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Bass Fishing Tips

Gear & Tackle

Among serious fishermen, bass are by far the most sought-after gamefish in the country. More gear and tackle is available for this species than any other, catering to the myriad methods for finding and catching this explosive and powerful predator.

Rod-and-reel combos range from light action spinning outfits for finesse presentations to heavy-duty baitcasters designed to yank the biggest brutes through heavy cover. Line choices range from limp, castable 6# to extra tough 20# to no-stretch line in up to 30# test File written by Adobe Photoshop® 4.0weights. Depending on the body of water being fished, line considerations also include high and low visibility, diameter, stretch factor and more.

If there was one all-around bass outfit to be recommended, it would arguably be a medium heavy, 6' to 7' graphite rod with a fast action tip and plenty of backbone, combined with a rugged levelwind reel. Line choice would most likely be 10# to 14# test.

Lures & Presentation

Plastics of every size, shape and color. Crankbaits that run shallow and deep and everywhere in-between. Rattlers. Buzzers. Spinners. Poppers. Chuggers. Wobblers. Baits that look like frogs, rats, birds, lizards, crawfish, even french fries. All are tucked into their own little spot in some of the largest tackle boxes known to mankind. And every one of them catches bass. Basically, though, bass fishing can be broken down as follows.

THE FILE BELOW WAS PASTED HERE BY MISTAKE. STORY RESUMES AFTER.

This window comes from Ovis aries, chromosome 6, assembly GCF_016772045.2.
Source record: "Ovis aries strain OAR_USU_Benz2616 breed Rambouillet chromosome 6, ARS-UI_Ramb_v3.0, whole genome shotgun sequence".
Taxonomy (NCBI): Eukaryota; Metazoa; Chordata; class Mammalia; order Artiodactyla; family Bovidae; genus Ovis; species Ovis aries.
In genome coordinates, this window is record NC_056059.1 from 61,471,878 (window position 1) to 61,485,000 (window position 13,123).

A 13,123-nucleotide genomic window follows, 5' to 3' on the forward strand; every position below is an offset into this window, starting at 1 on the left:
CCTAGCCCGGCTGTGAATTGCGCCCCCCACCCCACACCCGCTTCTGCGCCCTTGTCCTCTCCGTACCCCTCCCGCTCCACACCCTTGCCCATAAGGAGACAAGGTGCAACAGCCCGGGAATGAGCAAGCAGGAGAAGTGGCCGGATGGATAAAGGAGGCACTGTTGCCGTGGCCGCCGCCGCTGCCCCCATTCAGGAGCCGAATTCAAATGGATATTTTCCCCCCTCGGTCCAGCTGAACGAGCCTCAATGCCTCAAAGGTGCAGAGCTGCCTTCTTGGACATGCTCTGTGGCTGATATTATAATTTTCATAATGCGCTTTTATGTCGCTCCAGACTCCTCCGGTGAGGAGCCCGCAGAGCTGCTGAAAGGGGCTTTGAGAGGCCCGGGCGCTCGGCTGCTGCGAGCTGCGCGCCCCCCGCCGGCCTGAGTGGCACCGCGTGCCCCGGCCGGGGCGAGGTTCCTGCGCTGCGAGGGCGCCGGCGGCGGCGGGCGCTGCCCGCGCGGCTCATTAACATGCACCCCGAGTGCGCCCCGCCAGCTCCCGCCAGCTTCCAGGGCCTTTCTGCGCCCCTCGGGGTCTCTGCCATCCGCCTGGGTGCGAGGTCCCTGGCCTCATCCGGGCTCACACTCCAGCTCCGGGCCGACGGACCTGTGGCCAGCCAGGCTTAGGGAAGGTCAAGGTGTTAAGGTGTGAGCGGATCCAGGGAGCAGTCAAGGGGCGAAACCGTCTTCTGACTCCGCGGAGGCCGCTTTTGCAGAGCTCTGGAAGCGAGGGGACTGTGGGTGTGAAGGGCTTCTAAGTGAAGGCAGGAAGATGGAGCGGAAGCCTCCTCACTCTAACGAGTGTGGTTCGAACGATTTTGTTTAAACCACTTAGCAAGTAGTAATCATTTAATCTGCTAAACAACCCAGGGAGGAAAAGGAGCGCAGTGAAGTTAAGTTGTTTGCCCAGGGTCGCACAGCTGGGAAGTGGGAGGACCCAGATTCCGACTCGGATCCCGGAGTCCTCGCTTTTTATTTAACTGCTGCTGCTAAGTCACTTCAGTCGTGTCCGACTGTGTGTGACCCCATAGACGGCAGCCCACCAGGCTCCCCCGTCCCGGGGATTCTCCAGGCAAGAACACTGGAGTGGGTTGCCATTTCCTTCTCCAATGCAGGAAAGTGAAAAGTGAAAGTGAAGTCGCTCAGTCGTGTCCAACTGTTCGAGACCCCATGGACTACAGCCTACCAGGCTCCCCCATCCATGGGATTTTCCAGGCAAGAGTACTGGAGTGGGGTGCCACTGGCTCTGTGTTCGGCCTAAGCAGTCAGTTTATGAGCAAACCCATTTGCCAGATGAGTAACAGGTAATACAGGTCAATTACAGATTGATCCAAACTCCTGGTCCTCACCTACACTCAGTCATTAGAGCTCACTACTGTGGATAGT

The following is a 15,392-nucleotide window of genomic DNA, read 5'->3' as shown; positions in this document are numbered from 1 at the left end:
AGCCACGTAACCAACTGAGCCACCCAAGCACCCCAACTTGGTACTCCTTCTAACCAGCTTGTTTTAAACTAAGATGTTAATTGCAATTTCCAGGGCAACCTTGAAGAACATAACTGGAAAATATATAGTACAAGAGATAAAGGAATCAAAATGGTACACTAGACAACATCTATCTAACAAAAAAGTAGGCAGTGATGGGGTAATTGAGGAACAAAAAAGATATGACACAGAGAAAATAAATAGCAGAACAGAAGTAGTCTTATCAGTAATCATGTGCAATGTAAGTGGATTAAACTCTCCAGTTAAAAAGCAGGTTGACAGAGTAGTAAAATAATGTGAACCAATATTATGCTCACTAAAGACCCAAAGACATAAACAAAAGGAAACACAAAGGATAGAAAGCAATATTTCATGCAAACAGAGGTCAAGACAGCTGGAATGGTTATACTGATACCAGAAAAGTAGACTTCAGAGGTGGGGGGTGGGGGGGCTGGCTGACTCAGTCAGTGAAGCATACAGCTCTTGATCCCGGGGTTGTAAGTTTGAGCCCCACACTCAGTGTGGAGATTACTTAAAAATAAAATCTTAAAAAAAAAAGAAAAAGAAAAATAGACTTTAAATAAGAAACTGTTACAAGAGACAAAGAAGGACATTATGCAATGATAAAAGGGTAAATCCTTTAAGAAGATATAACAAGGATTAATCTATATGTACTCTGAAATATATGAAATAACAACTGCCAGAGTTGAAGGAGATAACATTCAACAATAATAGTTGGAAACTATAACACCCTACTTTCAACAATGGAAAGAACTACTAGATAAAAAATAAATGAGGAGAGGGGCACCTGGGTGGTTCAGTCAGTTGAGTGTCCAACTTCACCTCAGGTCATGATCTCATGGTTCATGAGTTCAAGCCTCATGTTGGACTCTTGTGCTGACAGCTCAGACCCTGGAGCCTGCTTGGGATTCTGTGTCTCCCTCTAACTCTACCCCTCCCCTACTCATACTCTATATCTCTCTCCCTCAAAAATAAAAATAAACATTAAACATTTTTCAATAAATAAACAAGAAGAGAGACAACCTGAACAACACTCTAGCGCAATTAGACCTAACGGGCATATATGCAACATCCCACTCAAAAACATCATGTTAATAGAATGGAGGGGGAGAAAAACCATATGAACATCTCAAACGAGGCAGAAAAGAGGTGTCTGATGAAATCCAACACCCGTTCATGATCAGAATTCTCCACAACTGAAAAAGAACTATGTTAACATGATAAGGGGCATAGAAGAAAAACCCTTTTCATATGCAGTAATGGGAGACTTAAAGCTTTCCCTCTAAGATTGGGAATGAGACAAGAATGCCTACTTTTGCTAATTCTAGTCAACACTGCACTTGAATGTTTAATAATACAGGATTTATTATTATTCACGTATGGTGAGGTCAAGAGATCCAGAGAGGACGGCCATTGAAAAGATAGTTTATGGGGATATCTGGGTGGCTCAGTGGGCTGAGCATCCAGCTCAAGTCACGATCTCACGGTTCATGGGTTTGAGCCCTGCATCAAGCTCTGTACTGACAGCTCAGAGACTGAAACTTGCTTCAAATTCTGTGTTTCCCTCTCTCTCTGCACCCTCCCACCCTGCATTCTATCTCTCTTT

Shallow bass can be taken with horizontal casting lures such as topwater and shallow-running plugs, weedless baits, buzzbaits, spinnerbaits, Carolina rigs, flippin' and pitchin' jigs, split-shot finesse plastics and live bait under a float. Mid-depth bass are most often caught with diving crankbaits, lipless sinking crankbaits, neutrally buoyant plugs, Texas-rigged plastics and unweighted "whacky worm" rigs. Deep bass can be hooked casting deep diving plugs and slow-rolling big spinnerbaits, or by vertically fishing heavy jigs, weighted plastics, jigging spoons and blade baits.

Generally speaking, bass prefer smaller, slower-moving baits in cold water, and larger, faster-moving baits in warm water. The best advice is to spend as much time on the water as possible and experiment.

How to Locate

One of the most adaptable species that swims, bass can be found from southern Canada to South America. They inhabit lakes, rivers, reservoirs, farm ponds and coldwater streams. Bass live in water ranging from crystal clear to dark as cocoa, relating to weeds and brush, rocks and docks, roots and timber, grass and rip rap.

To narrow down your search, remember that bass spawn on shallow beds in spring, usually relating to sand or gravel. As the season warms, fish tend to be drawn to weeds- either shallow slop or mid-depth weedlines.

During the hottest part of the season, bass go deep, holding on rocky humps and drop offs. If deep water is not available, fish will hunker down in the shade of any cover they can find, usually in ambush positions. Check cuts in reeds, open areas in lily pads, the ends of docks, boat lifts and horizontal timber extending into deeper water. Undercut banks are common holding areas. Even shadows cast by trees or buildings have been known to harbor bass in warm weather.

Courtesy of Berkley

 
 
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